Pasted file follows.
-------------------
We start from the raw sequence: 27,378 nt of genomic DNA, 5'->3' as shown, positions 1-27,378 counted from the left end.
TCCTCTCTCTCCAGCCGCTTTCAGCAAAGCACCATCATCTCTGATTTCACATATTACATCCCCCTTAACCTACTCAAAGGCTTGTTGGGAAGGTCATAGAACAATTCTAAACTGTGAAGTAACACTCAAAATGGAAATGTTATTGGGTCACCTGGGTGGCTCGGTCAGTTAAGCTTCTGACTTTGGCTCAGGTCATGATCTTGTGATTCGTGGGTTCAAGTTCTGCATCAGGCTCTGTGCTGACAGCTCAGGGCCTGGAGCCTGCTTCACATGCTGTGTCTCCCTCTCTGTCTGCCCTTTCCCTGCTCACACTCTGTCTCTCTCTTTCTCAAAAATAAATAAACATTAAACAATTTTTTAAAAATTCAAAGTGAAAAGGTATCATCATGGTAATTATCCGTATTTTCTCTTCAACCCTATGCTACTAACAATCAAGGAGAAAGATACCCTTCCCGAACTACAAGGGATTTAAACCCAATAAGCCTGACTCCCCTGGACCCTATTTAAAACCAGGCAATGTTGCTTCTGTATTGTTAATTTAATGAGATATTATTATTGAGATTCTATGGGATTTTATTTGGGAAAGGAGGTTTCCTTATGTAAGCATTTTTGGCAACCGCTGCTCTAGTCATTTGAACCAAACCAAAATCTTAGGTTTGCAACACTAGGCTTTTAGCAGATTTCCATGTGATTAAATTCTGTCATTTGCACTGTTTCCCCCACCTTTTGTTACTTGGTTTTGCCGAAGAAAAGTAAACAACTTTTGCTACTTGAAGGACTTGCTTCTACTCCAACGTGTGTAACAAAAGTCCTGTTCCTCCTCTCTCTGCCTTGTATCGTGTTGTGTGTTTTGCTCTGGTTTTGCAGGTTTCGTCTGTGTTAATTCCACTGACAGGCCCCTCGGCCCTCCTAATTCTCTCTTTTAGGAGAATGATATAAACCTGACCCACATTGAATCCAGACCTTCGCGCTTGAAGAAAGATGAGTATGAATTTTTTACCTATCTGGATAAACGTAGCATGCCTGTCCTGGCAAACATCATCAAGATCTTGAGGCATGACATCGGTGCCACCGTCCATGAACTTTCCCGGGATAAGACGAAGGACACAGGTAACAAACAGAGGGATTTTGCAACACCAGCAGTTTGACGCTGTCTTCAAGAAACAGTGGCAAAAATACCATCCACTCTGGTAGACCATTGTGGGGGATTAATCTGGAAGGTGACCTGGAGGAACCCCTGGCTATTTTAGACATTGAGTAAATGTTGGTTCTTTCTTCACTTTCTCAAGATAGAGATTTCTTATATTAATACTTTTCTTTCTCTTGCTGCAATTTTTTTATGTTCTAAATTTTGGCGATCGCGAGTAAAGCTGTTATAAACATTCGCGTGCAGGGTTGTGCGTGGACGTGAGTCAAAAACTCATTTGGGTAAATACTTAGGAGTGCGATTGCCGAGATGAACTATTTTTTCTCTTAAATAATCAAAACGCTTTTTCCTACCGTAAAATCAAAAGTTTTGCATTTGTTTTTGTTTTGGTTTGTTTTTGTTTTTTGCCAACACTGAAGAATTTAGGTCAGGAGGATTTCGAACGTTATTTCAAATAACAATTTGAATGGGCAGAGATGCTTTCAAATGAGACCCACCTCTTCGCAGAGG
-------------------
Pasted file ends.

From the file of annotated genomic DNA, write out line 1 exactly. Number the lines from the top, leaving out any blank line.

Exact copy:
We start from the raw sequence: 27,378 nt of genomic DNA, 5'->3' as shown, positions 1-27,378 counted from the left end.